Novelists worship him. Critics fall over themselves to explain his genius. His celebrity fans say his books are like drugs. ‘I just read 200 pages and I need the next volume like crack. It’s completely blown my mind,’ Zadie Smith tweeted. What they’re all raving about is Karl Ove Knausgaard’s bestselling series of six autobiographical novels, My Struggle. The books recount in microscopic detail every aspect of Knausgaard’s own life: his bullying alcoholic father, his marriages, the raising of his children. As James Wood, the literary critic at the New Yorker, has said: ‘Many writers strive to give you the illusion of reality. Knausgaard seems to want to give his readers the reality of reality. And he achieves this. You read Knausgaard as if in real time.’ What is it that makes Knausgaard’s highly confessional books so addictive? What does it say about our voyeuristic urges that the minutiae of his life are so gripping?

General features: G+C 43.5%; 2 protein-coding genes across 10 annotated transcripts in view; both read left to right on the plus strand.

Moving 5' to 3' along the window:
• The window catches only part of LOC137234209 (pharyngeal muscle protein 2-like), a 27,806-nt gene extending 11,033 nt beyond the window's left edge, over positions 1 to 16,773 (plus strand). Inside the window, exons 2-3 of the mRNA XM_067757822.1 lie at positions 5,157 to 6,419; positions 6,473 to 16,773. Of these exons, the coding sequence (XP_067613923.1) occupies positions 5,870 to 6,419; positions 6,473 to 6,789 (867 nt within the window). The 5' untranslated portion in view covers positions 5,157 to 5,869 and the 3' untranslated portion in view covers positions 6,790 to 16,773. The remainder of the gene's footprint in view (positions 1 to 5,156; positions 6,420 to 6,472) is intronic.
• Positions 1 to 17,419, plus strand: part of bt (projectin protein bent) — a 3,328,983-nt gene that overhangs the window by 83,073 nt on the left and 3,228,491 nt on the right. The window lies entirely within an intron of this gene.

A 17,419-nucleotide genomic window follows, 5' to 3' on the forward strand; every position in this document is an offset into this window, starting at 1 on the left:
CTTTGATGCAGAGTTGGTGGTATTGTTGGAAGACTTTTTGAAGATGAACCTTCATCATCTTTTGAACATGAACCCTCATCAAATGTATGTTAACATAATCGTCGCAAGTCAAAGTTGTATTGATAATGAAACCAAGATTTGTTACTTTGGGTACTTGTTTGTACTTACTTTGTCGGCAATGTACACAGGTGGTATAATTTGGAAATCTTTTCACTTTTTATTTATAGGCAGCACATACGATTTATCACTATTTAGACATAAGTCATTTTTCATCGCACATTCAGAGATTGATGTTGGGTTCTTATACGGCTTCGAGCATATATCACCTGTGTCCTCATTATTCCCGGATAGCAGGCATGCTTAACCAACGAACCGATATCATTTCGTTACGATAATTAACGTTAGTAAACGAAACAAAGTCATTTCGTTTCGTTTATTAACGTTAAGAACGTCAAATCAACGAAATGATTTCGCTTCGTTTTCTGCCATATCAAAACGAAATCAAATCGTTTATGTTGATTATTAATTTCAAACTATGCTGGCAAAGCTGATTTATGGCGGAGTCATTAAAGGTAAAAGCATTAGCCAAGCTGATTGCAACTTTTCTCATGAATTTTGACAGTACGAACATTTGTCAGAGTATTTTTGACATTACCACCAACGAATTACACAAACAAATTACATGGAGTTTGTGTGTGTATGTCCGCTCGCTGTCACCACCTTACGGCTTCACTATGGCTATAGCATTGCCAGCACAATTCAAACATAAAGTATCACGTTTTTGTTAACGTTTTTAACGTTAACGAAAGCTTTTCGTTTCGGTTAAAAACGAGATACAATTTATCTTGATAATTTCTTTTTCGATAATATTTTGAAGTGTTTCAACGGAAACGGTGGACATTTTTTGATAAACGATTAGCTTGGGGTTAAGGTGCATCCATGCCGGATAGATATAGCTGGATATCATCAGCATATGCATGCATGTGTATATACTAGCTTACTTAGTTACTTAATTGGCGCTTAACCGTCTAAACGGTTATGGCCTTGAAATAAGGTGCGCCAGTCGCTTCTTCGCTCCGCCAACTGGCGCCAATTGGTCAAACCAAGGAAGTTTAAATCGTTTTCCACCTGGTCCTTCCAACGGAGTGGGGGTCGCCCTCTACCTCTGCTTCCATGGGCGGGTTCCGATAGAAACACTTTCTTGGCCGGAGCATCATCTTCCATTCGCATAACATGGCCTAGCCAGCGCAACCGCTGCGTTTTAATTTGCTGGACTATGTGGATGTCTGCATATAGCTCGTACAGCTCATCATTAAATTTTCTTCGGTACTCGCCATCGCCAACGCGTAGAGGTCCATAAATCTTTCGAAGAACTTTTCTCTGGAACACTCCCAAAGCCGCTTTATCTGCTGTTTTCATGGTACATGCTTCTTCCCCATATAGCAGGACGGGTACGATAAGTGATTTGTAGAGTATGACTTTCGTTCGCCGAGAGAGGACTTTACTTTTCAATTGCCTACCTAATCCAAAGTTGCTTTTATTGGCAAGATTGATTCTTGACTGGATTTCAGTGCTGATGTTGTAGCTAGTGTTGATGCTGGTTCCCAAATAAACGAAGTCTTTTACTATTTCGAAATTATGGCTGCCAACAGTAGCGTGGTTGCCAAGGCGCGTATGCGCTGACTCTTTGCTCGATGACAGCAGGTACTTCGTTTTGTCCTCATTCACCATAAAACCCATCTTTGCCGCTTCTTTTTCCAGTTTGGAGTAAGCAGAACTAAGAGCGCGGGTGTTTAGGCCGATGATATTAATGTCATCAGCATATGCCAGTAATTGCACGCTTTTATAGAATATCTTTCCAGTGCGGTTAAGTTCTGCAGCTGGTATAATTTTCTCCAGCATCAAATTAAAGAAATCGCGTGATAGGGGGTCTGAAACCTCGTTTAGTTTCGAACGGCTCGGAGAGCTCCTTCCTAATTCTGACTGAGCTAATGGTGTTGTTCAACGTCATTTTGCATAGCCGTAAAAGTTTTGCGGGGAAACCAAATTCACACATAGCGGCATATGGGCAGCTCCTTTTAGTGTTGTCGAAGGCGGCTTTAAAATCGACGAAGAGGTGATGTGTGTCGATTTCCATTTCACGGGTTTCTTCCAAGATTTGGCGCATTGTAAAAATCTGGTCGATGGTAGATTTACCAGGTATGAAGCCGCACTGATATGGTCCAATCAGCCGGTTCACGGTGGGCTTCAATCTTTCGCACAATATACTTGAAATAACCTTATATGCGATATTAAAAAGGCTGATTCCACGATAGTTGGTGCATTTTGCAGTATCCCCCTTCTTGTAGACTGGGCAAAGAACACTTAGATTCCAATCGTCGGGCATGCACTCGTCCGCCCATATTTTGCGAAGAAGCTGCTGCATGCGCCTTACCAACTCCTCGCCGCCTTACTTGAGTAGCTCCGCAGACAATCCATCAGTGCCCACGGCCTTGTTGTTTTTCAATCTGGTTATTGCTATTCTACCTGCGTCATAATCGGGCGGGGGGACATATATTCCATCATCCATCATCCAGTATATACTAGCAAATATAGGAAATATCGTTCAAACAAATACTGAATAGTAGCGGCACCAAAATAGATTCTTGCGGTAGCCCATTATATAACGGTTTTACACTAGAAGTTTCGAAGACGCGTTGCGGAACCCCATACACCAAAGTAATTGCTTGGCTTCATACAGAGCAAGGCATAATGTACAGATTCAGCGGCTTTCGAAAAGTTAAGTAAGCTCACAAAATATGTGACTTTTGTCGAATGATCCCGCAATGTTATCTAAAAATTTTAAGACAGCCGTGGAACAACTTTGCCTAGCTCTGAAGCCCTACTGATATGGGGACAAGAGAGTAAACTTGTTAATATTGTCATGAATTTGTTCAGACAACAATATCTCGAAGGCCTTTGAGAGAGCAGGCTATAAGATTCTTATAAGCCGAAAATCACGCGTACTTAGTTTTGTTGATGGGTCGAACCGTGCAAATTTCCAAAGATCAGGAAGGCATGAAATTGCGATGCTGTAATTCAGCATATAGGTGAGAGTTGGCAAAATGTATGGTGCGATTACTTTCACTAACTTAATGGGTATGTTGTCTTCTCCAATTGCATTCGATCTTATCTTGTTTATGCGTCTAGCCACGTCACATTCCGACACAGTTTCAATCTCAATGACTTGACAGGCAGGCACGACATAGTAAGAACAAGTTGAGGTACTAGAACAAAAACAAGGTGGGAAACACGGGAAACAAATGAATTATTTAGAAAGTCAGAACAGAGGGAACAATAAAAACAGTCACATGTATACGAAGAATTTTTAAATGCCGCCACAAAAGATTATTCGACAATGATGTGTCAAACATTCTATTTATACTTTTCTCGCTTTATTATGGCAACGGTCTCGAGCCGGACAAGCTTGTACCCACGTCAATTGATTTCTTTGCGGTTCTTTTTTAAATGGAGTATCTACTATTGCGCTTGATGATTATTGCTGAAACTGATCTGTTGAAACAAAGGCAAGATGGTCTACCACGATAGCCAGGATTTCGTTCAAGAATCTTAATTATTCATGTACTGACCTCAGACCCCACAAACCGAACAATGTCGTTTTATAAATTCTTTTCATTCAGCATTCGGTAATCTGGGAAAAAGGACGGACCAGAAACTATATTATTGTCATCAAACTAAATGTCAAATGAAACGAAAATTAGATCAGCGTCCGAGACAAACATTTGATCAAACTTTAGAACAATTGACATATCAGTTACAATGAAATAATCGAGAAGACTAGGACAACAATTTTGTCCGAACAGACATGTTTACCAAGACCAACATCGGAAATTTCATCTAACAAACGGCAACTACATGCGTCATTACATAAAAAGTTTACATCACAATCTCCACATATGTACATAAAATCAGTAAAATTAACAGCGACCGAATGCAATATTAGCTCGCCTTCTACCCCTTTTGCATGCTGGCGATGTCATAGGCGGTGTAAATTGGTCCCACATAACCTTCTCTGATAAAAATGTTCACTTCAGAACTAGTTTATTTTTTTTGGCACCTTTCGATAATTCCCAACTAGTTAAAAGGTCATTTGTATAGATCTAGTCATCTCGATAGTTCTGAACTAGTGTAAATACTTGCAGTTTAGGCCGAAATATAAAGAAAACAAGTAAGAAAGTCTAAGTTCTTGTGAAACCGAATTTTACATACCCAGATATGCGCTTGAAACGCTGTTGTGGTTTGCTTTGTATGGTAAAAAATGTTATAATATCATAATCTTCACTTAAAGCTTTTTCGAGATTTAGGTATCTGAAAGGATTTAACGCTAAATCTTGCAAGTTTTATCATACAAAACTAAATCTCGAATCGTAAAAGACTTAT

In October 2015, Karl Ove Knausgaard came to the Intelligence Squared stage for an exclusive UK appearance to discuss how — by a remarkable process of literary alchemy — he has made the mundane episodes of his own life both utterly compelling and of universal significance for so many readers.